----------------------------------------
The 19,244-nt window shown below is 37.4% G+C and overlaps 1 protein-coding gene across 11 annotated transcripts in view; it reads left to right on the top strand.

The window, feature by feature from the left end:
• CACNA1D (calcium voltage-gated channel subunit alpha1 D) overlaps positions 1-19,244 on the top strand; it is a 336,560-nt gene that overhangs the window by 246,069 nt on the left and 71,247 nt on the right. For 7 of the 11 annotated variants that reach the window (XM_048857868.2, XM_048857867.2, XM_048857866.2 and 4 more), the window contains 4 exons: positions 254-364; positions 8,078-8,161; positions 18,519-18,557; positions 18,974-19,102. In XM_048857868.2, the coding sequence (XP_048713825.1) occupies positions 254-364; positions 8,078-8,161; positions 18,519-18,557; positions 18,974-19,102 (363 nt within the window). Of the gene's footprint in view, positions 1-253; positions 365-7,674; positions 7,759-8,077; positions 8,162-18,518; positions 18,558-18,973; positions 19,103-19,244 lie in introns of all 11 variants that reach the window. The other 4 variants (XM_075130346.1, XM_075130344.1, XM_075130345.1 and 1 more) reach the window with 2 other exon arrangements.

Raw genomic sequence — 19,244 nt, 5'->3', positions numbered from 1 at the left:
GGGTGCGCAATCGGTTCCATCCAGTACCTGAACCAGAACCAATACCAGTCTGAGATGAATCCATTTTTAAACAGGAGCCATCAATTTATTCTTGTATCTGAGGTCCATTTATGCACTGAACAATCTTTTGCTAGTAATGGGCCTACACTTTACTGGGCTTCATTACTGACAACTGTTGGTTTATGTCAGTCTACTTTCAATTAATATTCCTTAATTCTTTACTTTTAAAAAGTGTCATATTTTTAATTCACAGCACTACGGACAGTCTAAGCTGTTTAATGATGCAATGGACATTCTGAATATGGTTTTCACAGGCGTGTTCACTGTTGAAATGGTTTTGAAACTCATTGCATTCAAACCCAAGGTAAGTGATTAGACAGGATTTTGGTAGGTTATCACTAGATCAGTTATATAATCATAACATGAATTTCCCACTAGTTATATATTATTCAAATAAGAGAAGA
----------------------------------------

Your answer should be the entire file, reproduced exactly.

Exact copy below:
The 19,244-nt window shown below is 37.4% G+C and overlaps 1 protein-coding gene across 11 annotated transcripts in view; it reads left to right on the top strand.

The window, feature by feature from the left end:
• CACNA1D (calcium voltage-gated channel subunit alpha1 D) overlaps positions 1-19,244 on the top strand; it is a 336,560-nt gene that overhangs the window by 246,069 nt on the left and 71,247 nt on the right. For 7 of the 11 annotated variants that reach the window (XM_048857868.2, XM_048857867.2, XM_048857866.2 and 4 more), the window contains 4 exons: positions 254-364; positions 8,078-8,161; positions 18,519-18,557; positions 18,974-19,102. In XM_048857868.2, the coding sequence (XP_048713825.1) occupies positions 254-364; positions 8,078-8,161; positions 18,519-18,557; positions 18,974-19,102 (363 nt within the window). Of the gene's footprint in view, positions 1-253; positions 365-7,674; positions 7,759-8,077; positions 8,162-18,518; positions 18,558-18,973; positions 19,103-19,244 lie in introns of all 11 variants that reach the window. The other 4 variants (XM_075130346.1, XM_075130344.1, XM_075130345.1 and 1 more) reach the window with 2 other exon arrangements.

Raw genomic sequence — 19,244 nt, 5'->3', positions numbered from 1 at the left:
GGGTGCGCAATCGGTTCCATCCAGTACCTGAACCAGAACCAATACCAGTCTGAGATGAATCCATTTTTAAACAGGAGCCATCAATTTATTCTTGTATCTGAGGTCCATTTATGCACTGAACAATCTTTTGCTAGTAATGGGCCTACACTTTACTGGGCTTCATTACTGACAACTGTTGGTTTATGTCAGTCTACTTTCAATTAATATTCCTTAATTCTTTACTTTTAAAAAGTGTCATATTTTTAATTCACAGCACTACGGACAGTCTAAGCTGTTTAATGATGCAATGGACATTCTGAATATGGTTTTCACAGGCGTGTTCACTGTTGAAATGGTTTTGAAACTCATTGCATTCAAACCCAAGGTAAGTGATTAGACAGGATTTTGGTAGGTTATCACTAGATCAGTTATATAATCATAACATGAATTTCCCACTAGTTATATATTATTCAAATAAGAGAAGA